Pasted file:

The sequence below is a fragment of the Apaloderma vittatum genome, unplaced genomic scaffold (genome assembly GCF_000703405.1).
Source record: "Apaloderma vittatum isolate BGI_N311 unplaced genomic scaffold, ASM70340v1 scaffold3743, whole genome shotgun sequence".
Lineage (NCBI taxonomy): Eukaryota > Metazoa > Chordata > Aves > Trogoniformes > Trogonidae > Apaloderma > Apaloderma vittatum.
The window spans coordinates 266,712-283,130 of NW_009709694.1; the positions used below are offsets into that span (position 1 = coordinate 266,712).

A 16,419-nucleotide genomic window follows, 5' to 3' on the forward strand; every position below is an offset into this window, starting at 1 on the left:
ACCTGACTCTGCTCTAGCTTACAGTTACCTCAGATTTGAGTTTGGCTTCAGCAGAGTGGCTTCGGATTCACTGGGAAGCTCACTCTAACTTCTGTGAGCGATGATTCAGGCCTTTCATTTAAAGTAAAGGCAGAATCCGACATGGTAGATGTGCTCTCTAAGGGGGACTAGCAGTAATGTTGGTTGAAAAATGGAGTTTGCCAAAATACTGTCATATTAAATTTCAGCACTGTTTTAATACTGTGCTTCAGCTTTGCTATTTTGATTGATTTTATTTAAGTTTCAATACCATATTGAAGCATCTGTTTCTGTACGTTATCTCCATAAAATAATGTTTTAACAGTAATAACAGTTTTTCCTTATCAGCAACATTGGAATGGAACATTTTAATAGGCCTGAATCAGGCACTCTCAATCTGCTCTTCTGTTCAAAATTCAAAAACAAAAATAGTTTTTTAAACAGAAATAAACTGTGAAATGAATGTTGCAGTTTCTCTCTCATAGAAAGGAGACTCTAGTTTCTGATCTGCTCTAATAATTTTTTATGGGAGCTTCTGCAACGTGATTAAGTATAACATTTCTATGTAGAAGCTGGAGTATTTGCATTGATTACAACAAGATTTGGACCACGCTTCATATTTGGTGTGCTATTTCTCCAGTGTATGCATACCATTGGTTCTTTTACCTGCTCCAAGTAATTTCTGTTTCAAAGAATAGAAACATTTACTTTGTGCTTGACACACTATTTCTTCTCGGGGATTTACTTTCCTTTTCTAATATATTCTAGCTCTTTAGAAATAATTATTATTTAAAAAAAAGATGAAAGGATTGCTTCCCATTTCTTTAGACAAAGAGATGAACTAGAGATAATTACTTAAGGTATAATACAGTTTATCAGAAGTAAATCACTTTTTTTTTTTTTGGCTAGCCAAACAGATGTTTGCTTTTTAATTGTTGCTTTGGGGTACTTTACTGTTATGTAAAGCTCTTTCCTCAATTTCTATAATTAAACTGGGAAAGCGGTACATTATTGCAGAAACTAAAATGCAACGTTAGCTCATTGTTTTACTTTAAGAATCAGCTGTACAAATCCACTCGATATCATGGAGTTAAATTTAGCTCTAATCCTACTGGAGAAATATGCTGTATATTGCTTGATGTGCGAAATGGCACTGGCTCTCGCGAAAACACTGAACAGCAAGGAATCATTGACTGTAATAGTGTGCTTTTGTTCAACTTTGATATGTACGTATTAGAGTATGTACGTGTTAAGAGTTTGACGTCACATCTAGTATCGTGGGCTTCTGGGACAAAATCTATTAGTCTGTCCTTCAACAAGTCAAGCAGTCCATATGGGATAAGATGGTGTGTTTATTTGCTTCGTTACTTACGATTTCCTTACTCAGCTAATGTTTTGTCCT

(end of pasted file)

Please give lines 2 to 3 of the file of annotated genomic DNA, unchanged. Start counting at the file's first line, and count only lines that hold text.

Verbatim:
Source record: "Apaloderma vittatum isolate BGI_N311 unplaced genomic scaffold, ASM70340v1 scaffold3743, whole genome shotgun sequence".
Lineage (NCBI taxonomy): Eukaryota > Metazoa > Chordata > Aves > Trogoniformes > Trogonidae > Apaloderma > Apaloderma vittatum.